Timothy Garton Ash in the Guardian has an excellent piece on Ukraine:
The learning chain of Europe’s velvet revolutions is fascinatingly direct. One of the most active groups in Ukraine’s democratic opposition is called Pora. Pora means “It’s time”, which is exactly what the crowds chanted on Wenceslas Square in Prague in November 1989. The student activists of Pora received personal tutorials in non-violent resistance from Serbian students of the Otpor (“resistance”) group who were in the vanguard of toppling Milosevic. Those same Serbs also helped the Georgian vanguard movement Kmara (“enough is enough”). On Tuesday, a Georgian flag was seen waving on Independence Square in Kiev. In Tbilisi, the rose-revolutionary Georgian president Mikhail Saakashvili interrupted his first anniversary address to speak a few words of encouragement, in Ukrainian, to his “sisters and brothers” in Kiev. Now the Ukrainian opposition has asked Lech Walesa, once the leader of Solidarity, that Polish mother of all east European peaceful revolutions, to come to Kiev and mediate.
The tricks on the other side are familiar too. Most important of all is the grotesque abuse of state television to favour the pro-Russian candidate, Viktor Yanukovich. (State television stations are today’s Bastilles.) Then heavy-handed interventions from Moscow, including two visits by the Russian president and former KGB-officer Vladimir Putin. Intimidation. Censorship. Lies. Dirty tricks, including a novel variant in which Yanukovich supporters were apparently given multiple voter registration cards so they could “vote early and vote often” in several different constituencies. The Ukrainian opposition refers to them ironically as “free voters”. Miners from the Donbass region are reportedly being bussed in to sort out these pansy urban liberals. (Something very similar happened to keep Ceausescu’s successors in power in Romania.) Then there are the incredible turnout figures, as in east European dictatorships of old, including one marvellous return of more than 100%.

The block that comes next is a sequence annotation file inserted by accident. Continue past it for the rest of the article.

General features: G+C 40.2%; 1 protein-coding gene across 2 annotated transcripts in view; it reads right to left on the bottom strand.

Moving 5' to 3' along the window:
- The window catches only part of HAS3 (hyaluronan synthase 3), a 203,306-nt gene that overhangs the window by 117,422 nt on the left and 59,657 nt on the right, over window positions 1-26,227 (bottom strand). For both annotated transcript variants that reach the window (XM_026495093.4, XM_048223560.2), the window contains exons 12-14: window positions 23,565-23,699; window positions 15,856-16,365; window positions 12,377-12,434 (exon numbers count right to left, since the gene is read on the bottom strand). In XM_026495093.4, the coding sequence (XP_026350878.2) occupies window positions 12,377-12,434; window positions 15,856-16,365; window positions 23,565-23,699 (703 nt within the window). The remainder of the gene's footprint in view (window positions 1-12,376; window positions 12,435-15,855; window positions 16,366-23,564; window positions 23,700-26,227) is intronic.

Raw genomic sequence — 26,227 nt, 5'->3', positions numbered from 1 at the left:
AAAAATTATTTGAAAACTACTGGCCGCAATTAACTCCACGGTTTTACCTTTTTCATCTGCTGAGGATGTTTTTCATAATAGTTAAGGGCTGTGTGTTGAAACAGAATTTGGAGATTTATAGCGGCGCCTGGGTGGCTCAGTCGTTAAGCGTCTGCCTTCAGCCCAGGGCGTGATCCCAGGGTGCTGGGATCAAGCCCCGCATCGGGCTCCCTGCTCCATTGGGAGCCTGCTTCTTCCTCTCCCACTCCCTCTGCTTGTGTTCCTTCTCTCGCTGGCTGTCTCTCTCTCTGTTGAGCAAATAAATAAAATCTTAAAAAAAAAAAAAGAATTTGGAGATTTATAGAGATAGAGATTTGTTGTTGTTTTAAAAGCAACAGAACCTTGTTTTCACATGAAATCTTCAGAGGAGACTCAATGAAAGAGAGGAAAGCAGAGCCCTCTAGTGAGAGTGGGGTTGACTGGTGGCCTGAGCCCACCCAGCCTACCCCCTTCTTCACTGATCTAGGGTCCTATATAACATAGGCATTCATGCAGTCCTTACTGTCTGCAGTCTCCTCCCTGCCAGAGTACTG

He goes on to highlight the continuing importance of the idea of Europe and indeed the European Union for Ukrainians and others in that region noting that These days, the most fervent pro-Europeans are to be found at the edges of Europe, and none more so than westward-looking Ukrainians.